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Why Confederates Fought: Family and Nation in Civil War Virginia

by Sheehan-Dean, Aaron
Publisher: University of North Carolina Press
Retail Price: $34.95 hardcover
Issue: Winter 2008
ISBN: 9780807831588

Interview with Aaron Sheehan-Dean

Interviewed by Christopher Childers

Civil War Book Review (CWBR): You stress that Virginians demonstrated a true sense of Confederate nationalism that underlay the will of soldiers and civilians to fight the Union for independence. How did this sense of nationalism coalesce so quickly?

Aaron Sheehan-Dean (ASD): In relative terms, this sense of nationalism did develop quickly it had taken several decades of vigorous work to build a coherent sense of American nationalism in the years after the constitution was ratified, as David Waldstreicher, among others, has shown but I try to stress the extent to which it took time during the war to create a sense of collective purpose. A chief aim of my book is to distinguish between the impulses that spurred secession and the immediate mobilization of troops in mid-1861 and the longer commitment that kept soldiers in the army through four years of brutal warfare. Building on the work of many others, I argue that secession and mobilization in the Upper South proceeded from the binary nature of America's political system in 1861. With the Lower South already gone, the choice of staying in the Union (and being compelled to participate in contributing troops to an army that would invade the South) or joining the Confederacy became no choice at all for most white Virginians. Similarly, in the immediate rush of enthusiasm after the firing on Fort Sumter and, more importantly, Lincoln's militia call, men volunteered with no thought of a four year war that would kill nearly two-thirds of a million people. Southern nationalism was an inchoate phenomenon in 1861; in the Upper South, the more immediate fears revolved around the uses to which Lincoln might put his new army.

The sense of nationalism that I describe emerged as white Virginians came to understand that the war would be fought in earnest. Most white people, north or south, did not anticipate emancipation at the outset of the conflict, but the stakes of the war changed dramatically after Lincoln signed the Emancipation Proclamation. At that point, white southerners saw that Union victory meant the destruction of the central institution in their society. More than any single act, this helped build support for Confederacy. In Virginia, defense of home played an important role soldiers were often fighting in or near neighborhoods in which family members lived and this meant that support for the Confederacy was support for one's community and home. Judging from the letters and diaries I read, neither Virginia soldiers nor their families adopted the attitude advanced by some historians that the best way to protect one's family was to desert or otherwise encourage the end of the war. To the contrary, most of the material I looked at indicated that Virginians understood the necessity of a collective response. They defined remaining in the army as an act of loyalty to their families as well as the state. I lean heavily here on David Potter's argument that loyalties to family, community, and region usually underlie and strengthen national loyalty rather than weaken it. The nature of the war in Virginia involving invasion and occupation also created deep animosities among most white residents and this bolstered their commitment to independence. People were by no means happy with all of the government's policies or its leaders it was not a blind loyalty that I describe but on the underlying issue of independence or reunion, most whites strongly supported fighting for independence.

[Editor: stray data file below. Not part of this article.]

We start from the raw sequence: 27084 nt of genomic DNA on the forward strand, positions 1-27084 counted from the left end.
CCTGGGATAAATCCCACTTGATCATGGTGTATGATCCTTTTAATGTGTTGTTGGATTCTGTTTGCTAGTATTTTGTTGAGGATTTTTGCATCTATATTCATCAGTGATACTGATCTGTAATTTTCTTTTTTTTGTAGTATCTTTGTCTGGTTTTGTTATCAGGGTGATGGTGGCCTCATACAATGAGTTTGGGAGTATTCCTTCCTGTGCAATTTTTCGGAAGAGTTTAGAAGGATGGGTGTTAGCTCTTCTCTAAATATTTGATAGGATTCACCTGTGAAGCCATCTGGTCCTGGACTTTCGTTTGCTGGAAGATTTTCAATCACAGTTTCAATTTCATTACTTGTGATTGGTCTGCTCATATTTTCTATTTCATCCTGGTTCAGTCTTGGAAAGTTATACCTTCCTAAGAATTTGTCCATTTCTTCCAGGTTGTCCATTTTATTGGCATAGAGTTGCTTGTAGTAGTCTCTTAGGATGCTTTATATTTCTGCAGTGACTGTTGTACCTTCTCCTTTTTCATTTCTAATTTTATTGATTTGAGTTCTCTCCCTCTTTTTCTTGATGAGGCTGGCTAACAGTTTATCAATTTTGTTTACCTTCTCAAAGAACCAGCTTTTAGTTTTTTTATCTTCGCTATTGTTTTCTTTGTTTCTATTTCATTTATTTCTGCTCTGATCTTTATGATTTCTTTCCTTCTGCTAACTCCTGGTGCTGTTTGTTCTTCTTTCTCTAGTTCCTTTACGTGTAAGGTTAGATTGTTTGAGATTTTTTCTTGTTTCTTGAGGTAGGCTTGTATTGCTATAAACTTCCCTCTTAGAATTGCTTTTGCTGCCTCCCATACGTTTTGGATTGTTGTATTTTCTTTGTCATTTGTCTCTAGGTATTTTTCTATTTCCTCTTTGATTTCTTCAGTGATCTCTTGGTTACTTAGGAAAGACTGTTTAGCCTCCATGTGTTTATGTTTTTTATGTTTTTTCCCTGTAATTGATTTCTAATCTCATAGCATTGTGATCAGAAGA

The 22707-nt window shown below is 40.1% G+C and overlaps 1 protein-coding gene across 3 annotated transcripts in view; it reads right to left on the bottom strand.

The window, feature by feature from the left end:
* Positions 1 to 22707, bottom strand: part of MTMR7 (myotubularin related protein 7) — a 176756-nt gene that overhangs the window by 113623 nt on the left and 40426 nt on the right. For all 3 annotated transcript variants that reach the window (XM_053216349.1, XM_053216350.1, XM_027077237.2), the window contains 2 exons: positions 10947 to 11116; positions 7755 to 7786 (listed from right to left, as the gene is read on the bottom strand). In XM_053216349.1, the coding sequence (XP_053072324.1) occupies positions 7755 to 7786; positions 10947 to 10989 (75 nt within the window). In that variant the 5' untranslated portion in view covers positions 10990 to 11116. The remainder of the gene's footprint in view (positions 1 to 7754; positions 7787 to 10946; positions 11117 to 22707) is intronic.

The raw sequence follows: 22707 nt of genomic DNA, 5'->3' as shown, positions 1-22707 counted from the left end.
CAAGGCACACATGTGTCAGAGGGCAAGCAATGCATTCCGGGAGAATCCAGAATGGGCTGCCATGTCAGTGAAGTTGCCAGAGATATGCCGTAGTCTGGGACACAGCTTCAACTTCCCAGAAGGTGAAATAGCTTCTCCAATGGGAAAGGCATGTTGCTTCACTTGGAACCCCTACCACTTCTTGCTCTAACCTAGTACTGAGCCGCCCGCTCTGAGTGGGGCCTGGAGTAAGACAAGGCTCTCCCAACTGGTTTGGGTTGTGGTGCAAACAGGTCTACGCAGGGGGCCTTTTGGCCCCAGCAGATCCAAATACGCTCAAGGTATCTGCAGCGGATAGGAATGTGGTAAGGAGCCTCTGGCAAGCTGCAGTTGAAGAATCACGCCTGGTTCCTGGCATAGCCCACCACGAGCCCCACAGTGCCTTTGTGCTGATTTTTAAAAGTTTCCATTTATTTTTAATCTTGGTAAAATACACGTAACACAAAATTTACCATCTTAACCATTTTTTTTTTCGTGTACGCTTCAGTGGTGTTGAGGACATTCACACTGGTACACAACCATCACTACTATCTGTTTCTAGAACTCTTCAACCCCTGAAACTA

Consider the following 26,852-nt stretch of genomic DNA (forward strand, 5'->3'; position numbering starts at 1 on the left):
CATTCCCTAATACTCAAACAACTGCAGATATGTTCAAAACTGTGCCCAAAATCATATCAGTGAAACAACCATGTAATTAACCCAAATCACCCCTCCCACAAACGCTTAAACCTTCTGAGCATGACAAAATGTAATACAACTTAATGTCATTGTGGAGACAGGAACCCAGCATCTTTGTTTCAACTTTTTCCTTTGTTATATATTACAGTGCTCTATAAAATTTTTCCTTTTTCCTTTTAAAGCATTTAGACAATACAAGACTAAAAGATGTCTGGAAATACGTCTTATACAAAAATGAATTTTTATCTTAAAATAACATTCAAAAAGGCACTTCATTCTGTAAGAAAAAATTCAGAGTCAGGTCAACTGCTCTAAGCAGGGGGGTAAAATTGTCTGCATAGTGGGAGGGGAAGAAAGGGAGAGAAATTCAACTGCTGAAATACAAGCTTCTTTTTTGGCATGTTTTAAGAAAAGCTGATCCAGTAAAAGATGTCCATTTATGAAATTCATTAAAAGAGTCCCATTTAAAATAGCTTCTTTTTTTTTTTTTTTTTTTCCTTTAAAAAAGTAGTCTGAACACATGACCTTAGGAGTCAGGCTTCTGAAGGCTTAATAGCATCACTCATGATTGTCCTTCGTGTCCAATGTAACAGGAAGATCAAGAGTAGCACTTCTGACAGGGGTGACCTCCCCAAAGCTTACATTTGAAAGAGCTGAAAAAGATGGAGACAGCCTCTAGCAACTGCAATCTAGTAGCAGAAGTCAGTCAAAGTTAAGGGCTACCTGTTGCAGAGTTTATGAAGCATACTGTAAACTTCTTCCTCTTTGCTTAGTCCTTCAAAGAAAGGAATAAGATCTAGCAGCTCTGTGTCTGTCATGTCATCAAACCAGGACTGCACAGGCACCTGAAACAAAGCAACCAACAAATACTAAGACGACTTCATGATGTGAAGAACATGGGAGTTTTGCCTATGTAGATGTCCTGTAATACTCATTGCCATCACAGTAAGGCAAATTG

CWBR: Do you agree with Drew Gilpin Faust that the nature of Confederate nationalism brought about its own demise?

ASD: While I think that Faust is right that Confederate nationalism generated forces that proved hard to control as the war progressed, I believe that the Union military effort played a greater role in Confederate defeat than did the intellectual or social tensions within southern society. I recognize that deep conflicts along racial, gender, regional, ethnic, and class lines hampered the Confederacy's effort to fight. These forces were real and were powerful, but the evidence I've seen suggests that most white Virginians were willing to accept what they viewed as temporary problems in the interests of defeating the North. As Faust and others have shown, Confederate nationalism was beset by paradoxes, but so too was the northern variant of American nationalism. Likewise, northern society suffered from serious class, ethnic, and racial tensions. To a certain degree, the war's outcome encourages us to look for explanations of Confederate defeat "their people were divided so they couldn't have won" and northern victory "their cause was just and they couldn't have lost" that would be treated much differently by historians if the war's conclusion had been different. The tension between state rights and a strong nation-state in the South did consume the Davis administration in long arcane debates with obstructionist governors, but I don't think the South "died of democracy" as David Donald famously put it. As George Rable has shown in his book on Confederate politics, Lee and Davis, both strong nationalists during the war, effectively marshaled the resources they needed to resist the Union for four long years. This conclusion creates an interesting point of departure for considering how Confederate nationalism gives way to a post-war southern nationalism, an issue that Anne Rubin explores perceptively in her recent book.